April 3, 2017
College Park, MDBy:
by Donna Hammer, Director of Education and SPS AdvisorSPS Chapter:
On October 7–9, 2016, the University of Maryland (UMD) Department of Physics and National Institute of Standards and Technology (NIST) hosted the first Conference for Undergraduate Underrepresented Minorities in Physics (CU2MiP).
During the inaugural event, students from across the mid-Atlantic region were invited to participate in networking, career advice, research opportunity workshops, and seminars.
Through this conference, students networked with their peers and employers, and had the opportunity to present their research and experience to a leading national laboratory through the partnership with NIST.
This community-building conference provided undergraduate underrepresented minority students with information about graduate programs and professions in physics, peer connections to others within the community, and for some, their first experience at a professional conference. As evident from the multitude of research by the American Institute of Physics, women and ethnic minority students are consistently underrepresented within many STEM fields, but are particularly sparse within physics undergraduate programs and careers. Building a sense of community and inclusion is vital to cultivating a diverse and representative society of physicists. CU2MiP encouraged a sense of connection among attendees and promoted awareness of the different career opportunities available to them.
The conference opened Friday with a welcoming address by Nobel laureate and distinguished university professor Bill Phillips, who spoke about having fun while pursuing a physics career. He also spoke with sadness of Katharine Blodgett Gebbie, the retired director of NIST’s Physical Measurement Lab, who was pivotal in helping to organize the CU2MiP, but who had passed away earlier that year. She had greatly looked forward to meeting the students of CU2MiP, Phillips said.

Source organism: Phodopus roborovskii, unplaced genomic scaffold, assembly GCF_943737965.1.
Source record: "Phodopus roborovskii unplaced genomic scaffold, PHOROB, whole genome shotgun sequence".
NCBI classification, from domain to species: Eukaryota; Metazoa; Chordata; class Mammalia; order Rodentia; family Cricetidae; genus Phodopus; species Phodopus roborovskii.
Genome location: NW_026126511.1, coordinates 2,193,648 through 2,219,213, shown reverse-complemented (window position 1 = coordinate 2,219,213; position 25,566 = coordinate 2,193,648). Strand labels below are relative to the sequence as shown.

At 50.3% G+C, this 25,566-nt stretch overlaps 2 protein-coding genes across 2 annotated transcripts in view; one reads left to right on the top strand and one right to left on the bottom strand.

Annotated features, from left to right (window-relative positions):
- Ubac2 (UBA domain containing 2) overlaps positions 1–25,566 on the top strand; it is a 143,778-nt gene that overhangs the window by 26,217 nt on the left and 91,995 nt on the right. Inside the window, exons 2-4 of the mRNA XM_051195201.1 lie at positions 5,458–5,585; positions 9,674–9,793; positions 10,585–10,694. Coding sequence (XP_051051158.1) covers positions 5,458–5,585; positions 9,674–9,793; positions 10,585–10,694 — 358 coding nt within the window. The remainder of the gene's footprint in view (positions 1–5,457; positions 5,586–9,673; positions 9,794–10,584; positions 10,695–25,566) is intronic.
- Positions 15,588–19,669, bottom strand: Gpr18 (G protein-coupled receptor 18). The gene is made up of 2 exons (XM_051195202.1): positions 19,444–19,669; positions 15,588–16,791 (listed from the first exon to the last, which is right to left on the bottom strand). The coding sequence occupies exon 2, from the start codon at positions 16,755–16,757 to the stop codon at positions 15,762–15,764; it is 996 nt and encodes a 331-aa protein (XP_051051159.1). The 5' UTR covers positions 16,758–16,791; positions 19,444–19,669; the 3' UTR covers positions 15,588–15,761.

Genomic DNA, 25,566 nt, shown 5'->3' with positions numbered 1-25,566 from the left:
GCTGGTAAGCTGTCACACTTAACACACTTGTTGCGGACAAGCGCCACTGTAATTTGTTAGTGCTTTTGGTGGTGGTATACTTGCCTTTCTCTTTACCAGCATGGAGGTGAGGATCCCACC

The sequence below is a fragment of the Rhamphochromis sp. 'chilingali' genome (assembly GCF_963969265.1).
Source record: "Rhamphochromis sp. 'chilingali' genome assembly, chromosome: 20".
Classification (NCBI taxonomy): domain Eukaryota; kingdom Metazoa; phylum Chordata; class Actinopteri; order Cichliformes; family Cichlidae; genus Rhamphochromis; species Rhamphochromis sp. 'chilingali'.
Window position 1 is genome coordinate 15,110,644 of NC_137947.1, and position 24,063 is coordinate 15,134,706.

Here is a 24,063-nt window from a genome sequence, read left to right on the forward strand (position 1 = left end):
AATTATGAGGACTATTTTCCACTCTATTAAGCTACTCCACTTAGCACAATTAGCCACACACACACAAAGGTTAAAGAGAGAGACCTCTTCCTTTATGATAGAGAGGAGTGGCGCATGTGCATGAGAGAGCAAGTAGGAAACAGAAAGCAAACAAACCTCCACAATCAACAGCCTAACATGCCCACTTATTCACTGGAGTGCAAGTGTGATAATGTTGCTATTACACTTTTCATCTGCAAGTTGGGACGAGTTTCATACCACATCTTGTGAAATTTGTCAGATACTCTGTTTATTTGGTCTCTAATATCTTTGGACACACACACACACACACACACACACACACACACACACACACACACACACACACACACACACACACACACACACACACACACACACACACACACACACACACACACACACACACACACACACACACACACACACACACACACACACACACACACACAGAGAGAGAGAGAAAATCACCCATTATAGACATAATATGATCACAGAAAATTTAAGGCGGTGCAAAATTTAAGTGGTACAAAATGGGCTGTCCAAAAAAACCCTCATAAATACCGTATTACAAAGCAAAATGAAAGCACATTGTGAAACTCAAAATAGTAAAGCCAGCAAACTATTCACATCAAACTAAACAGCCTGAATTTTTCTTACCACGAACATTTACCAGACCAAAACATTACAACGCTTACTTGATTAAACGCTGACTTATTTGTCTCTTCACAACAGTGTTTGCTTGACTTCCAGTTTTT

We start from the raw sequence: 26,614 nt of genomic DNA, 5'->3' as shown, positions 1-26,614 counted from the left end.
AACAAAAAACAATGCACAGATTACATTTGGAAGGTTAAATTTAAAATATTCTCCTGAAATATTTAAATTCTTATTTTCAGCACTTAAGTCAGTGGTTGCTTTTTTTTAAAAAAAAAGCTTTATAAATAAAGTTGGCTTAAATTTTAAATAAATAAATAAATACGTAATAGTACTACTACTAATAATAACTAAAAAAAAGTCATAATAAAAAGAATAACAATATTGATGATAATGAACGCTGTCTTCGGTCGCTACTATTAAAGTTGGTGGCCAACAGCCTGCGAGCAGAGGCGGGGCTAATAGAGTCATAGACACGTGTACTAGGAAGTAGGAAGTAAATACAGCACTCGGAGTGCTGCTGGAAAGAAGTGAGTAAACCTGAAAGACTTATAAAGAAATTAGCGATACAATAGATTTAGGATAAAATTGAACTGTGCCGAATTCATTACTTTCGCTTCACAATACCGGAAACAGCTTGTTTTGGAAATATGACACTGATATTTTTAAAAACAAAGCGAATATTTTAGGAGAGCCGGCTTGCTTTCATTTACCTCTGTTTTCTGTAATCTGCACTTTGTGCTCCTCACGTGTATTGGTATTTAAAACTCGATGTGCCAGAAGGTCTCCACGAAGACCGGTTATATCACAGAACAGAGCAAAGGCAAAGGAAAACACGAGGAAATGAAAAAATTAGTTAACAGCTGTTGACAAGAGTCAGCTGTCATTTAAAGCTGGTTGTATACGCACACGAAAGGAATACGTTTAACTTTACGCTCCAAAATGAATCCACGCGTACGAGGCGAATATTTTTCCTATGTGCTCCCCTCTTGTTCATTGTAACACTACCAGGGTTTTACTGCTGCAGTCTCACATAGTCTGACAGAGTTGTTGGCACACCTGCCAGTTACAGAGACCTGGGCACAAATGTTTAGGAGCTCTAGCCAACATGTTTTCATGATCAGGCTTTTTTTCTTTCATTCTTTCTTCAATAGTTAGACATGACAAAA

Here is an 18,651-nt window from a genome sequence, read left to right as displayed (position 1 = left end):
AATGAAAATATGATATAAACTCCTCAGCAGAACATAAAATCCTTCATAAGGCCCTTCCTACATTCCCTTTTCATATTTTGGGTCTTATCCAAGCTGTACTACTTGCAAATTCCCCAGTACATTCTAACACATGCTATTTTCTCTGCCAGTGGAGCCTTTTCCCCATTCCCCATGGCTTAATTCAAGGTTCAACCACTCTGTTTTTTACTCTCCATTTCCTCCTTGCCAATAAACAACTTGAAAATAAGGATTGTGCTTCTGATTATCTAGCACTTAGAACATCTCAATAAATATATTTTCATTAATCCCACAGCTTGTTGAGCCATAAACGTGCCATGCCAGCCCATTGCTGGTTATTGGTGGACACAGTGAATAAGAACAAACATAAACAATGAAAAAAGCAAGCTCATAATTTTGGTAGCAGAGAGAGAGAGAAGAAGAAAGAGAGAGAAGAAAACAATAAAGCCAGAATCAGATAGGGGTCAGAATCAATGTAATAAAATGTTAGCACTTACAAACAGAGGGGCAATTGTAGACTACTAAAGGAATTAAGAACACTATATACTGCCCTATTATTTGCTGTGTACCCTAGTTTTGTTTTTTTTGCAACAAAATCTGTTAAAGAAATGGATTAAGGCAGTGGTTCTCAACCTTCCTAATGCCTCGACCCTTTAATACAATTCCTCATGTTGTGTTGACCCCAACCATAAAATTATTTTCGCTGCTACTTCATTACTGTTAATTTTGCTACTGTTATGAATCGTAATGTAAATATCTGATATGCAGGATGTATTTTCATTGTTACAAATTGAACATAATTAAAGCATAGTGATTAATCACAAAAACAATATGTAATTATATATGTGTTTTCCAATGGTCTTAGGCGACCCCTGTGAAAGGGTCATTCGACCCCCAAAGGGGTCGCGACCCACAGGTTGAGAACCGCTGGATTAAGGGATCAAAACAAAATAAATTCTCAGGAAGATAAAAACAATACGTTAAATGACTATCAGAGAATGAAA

After a full afternoon of NIST lab tours, the conference attendees enjoyed dinner and talks by UMD distinguished university professor Jordan Goodman, NIST director Dr. Willie E. May, and University of Maryland Baltimore County (UMBC) professor of physics Anthony Johnson. Saturday's activities included a welcome by alumna Delilah Gates, '15, now a graduate student at Harvard, and a talk by mathematician and UMBC County president Freeman A. Hrabowski III, which received a standing ovation. Interactions with representatives from professional societies and workshops on graduate school, research opportunities, and career paths ensued. A poster session preceded dinner, and regents professor Jim Gates gave the evening address. The UMD chapter of the Society of Physics Students then sponsored a physics trivia night.
Sunday's agenda included a talk by Dr. Tabbetha Dobbins of Rowan University, a community-building session, and an address by UMD department chair Steve Rolston. Several UMD physicists participated in "Exploring Careers in Physics," which highlighted the many ways that the analytical skills, knowledge, and technical expertise that accompany physics degrees can be put to use in academia, government, and industry. UMD undergraduates Paula Rodriquez and Myles Poole offered closing remarks.
Due to the great success of the inaugural event, Hammer and others are already hard at work planning the 2017 CU2MiP. Slated for October 6–8, the upcoming CU2MiP will once again provide a safe space for community members to discuss topics that most affect them. The SPS National Office will partner with the University of Maryland and NIST to provide opportunities for greater participation across the entire country. //